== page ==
After carrying the ball 10 times during each of the first 2 games, Corey Grant's rush attempts have dropped to an average of 6 per game during Auburn's last 3 games. Though Grant was never intended to be the featured RB, I do believe it is important to have him involved in the offensive game plan. Because of his ability to go the distance from anywhere on the field, he should have at least 10 offensive touches per game. It will be interesting to see what his role will be this week against Mississippi State. It will likely be difficult to run between the tackles so Grant could be a key contributor on the edge and in the passing game. Auburn needs to get Grant out in space to increase his opportunity to generate explosive plays.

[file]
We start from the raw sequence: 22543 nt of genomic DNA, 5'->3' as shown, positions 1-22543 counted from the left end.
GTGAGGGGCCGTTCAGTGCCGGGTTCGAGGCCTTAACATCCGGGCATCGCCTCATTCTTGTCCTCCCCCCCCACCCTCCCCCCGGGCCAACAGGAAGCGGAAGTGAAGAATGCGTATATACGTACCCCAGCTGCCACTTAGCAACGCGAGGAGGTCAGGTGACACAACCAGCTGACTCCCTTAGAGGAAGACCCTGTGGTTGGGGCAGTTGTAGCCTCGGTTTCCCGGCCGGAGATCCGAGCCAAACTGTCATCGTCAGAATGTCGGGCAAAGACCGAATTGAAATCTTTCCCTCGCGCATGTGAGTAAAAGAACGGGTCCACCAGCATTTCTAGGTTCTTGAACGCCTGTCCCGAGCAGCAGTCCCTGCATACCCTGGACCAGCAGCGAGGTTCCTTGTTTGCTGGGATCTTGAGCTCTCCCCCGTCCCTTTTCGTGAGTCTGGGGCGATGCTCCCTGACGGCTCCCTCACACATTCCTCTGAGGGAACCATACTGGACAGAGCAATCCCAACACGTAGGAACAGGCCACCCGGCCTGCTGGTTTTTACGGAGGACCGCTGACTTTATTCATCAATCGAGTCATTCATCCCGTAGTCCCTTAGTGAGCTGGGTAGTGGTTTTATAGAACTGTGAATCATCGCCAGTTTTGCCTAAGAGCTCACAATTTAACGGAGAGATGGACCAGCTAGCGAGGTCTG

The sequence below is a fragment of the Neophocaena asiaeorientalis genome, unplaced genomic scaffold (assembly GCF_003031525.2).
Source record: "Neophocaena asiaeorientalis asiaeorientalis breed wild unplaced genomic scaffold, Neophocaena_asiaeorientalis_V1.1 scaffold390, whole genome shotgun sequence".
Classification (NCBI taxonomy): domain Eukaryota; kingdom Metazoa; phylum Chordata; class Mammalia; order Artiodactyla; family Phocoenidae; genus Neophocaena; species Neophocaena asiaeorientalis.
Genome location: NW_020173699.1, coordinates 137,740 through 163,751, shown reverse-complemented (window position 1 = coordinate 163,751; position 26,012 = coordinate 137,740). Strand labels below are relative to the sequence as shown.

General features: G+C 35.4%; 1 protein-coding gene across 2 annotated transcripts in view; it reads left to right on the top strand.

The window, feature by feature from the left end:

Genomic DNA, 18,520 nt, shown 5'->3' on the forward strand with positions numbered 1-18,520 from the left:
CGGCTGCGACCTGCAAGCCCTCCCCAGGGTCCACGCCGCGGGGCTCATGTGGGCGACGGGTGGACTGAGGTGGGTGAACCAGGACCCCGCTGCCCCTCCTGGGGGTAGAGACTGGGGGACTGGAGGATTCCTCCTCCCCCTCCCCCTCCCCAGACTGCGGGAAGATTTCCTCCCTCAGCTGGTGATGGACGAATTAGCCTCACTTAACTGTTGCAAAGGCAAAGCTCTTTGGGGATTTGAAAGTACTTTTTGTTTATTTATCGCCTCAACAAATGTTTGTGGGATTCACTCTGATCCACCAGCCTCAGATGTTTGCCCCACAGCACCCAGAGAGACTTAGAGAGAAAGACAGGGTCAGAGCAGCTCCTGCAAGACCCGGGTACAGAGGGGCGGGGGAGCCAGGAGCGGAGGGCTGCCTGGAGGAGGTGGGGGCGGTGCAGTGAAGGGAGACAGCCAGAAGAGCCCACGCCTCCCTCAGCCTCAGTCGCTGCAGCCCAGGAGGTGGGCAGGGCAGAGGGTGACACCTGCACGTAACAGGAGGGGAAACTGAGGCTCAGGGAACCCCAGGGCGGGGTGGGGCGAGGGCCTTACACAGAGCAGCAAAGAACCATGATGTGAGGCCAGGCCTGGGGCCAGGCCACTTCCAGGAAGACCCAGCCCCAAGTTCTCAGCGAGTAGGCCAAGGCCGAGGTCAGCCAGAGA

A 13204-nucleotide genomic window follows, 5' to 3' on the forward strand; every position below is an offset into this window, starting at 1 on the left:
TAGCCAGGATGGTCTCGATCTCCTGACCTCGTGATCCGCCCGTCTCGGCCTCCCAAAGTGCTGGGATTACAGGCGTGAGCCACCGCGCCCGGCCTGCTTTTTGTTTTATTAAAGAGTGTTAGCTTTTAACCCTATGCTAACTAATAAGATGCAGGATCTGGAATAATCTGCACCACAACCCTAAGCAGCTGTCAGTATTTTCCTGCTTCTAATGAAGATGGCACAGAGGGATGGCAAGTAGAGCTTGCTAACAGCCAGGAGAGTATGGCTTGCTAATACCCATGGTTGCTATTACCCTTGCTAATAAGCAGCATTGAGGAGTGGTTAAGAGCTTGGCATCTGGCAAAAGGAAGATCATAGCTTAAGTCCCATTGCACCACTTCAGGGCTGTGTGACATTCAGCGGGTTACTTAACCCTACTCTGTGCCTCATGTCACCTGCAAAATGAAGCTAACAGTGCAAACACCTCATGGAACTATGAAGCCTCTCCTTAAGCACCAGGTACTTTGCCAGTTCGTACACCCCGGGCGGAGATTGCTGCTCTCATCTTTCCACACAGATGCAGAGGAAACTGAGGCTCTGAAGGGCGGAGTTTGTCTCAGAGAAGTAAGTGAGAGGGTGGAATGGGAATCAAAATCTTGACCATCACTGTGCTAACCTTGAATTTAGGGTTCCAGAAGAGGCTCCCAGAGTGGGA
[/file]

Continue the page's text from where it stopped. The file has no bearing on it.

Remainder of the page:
On this play Auburn will run a toss-sweep to Grant at the LSU 12-yard line. Auburn came out in this formation from their sugar-huddle with Nick Marshall under center. Auburn breaks the huddle and snaps the ball quickly to get Corey Grant on the edge as soon as possible. The key to the play is the blocking of Melvin Ray and Quan Bray on the edge and Brandon Fulse as the lead-blocker.
Corey Grant does a great job of cutting the play back inside rather than attempting to race towards the sideline. By cutting back inside, Grant has a shorter path to the end zone. Grant darts into the LSU end zone behind Shon Coleman for a 12-yard TD run.
During Grant's last 18 carries, 10 have been held to 2-yards or less, including 4 tackles for loss. During his first 20 carries of the season, Grant produced 7 runs of 10-yards or more. He has only 4 during his last 18 rushes. Blocking on the perimeter has been inconsistent this season and something Auburn needs to improve upon.